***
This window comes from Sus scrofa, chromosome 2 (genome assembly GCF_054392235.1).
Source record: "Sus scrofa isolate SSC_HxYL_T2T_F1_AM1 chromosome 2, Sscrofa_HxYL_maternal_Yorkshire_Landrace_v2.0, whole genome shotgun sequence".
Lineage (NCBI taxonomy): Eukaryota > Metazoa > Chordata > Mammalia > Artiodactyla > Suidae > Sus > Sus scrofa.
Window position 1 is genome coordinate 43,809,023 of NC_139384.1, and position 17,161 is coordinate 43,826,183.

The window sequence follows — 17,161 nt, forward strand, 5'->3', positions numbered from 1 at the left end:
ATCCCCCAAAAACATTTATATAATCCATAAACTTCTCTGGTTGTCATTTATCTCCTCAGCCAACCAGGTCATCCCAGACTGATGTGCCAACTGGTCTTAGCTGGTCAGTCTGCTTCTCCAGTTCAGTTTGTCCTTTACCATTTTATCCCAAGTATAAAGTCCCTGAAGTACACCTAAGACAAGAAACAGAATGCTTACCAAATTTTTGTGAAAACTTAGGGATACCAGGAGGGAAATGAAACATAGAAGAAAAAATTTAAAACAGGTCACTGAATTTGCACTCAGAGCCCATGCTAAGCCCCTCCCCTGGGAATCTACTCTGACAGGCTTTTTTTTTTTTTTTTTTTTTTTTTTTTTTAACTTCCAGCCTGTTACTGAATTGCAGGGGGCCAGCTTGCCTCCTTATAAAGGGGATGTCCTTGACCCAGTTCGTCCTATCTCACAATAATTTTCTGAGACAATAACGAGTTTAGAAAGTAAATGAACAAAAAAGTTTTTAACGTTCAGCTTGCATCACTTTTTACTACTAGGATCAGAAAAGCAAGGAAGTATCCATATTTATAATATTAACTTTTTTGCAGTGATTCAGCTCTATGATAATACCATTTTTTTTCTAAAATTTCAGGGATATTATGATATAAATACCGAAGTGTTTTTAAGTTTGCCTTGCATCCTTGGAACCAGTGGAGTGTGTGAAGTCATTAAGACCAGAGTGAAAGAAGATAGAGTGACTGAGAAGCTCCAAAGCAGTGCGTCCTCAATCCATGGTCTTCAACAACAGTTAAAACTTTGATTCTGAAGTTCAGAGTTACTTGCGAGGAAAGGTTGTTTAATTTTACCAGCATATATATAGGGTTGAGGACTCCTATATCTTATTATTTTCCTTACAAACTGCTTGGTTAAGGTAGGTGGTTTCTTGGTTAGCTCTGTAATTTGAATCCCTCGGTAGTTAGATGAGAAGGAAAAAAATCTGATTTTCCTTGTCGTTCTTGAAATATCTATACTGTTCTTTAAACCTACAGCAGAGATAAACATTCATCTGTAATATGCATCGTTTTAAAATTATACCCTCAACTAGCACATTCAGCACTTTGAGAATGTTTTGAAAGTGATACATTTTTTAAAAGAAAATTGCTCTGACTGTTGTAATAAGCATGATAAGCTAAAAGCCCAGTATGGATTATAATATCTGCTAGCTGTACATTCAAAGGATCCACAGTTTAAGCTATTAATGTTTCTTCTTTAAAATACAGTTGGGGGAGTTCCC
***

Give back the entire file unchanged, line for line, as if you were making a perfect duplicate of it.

This window comes from Sus scrofa, chromosome 2 (genome assembly GCF_054392235.1).
Source record: "Sus scrofa isolate SSC_HxYL_T2T_F1_AM1 chromosome 2, Sscrofa_HxYL_maternal_Yorkshire_Landrace_v2.0, whole genome shotgun sequence".
Lineage (NCBI taxonomy): Eukaryota > Metazoa > Chordata > Mammalia > Artiodactyla > Suidae > Sus > Sus scrofa.
Window position 1 is genome coordinate 43,809,023 of NC_139384.1, and position 17,161 is coordinate 43,826,183.

The window sequence follows — 17,161 nt, forward strand, 5'->3', positions numbered from 1 at the left end:
ATCCCCCAAAAACATTTATATAATCCATAAACTTCTCTGGTTGTCATTTATCTCCTCAGCCAACCAGGTCATCCCAGACTGATGTGCCAACTGGTCTTAGCTGGTCAGTCTGCTTCTCCAGTTCAGTTTGTCCTTTACCATTTTATCCCAAGTATAAAGTCCCTGAAGTACACCTAAGACAAGAAACAGAATGCTTACCAAATTTTTGTGAAAACTTAGGGATACCAGGAGGGAAATGAAACATAGAAGAAAAAATTTAAAACAGGTCACTGAATTTGCACTCAGAGCCCATGCTAAGCCCCTCCCCTGGGAATCTACTCTGACAGGCTTTTTTTTTTTTTTTTTTTTTTTTTTTTTTAACTTCCAGCCTGTTACTGAATTGCAGGGGGCCAGCTTGCCTCCTTATAAAGGGGATGTCCTTGACCCAGTTCGTCCTATCTCACAATAATTTTCTGAGACAATAACGAGTTTAGAAAGTAAATGAACAAAAAAGTTTTTAACGTTCAGCTTGCATCACTTTTTACTACTAGGATCAGAAAAGCAAGGAAGTATCCATATTTATAATATTAACTTTTTTGCAGTGATTCAGCTCTATGATAATACCATTTTTTTTCTAAAATTTCAGGGATATTATGATATAAATACCGAAGTGTTTTTAAGTTTGCCTTGCATCCTTGGAACCAGTGGAGTGTGTGAAGTCATTAAGACCAGAGTGAAAGAAGATAGAGTGACTGAGAAGCTCCAAAGCAGTGCGTCCTCAATCCATGGTCTTCAACAACAGTTAAAACTTTGATTCTGAAGTTCAGAGTTACTTGCGAGGAAAGGTTGTTTAATTTTACCAGCATATATATAGGGTTGAGGACTCCTATATCTTATTATTTTCCTTACAAACTGCTTGGTTAAGGTAGGTGGTTTCTTGGTTAGCTCTGTAATTTGAATCCCTCGGTAGTTAGATGAGAAGGAAAAAAATCTGATTTTCCTTGTCGTTCTTGAAATATCTATACTGTTCTTTAAACCTACAGCAGAGATAAACATTCATCTGTAATATGCATCGTTTTAAAATTATACCCTCAACTAGCACATTCAGCACTTTGAGAATGTTTTGAAAGTGATACATTTTTTAAAAGAAAATTGCTCTGACTGTTGTAATAAGCATGATAAGCTAAAAGCCCAGTATGGATTATAATATCTGCTAGCTGTACATTCAAAGGATCCACAGTTTAAGCTATTAATGTTTCTTCTTTAAAATACAGTTGGGGGAGTTCCC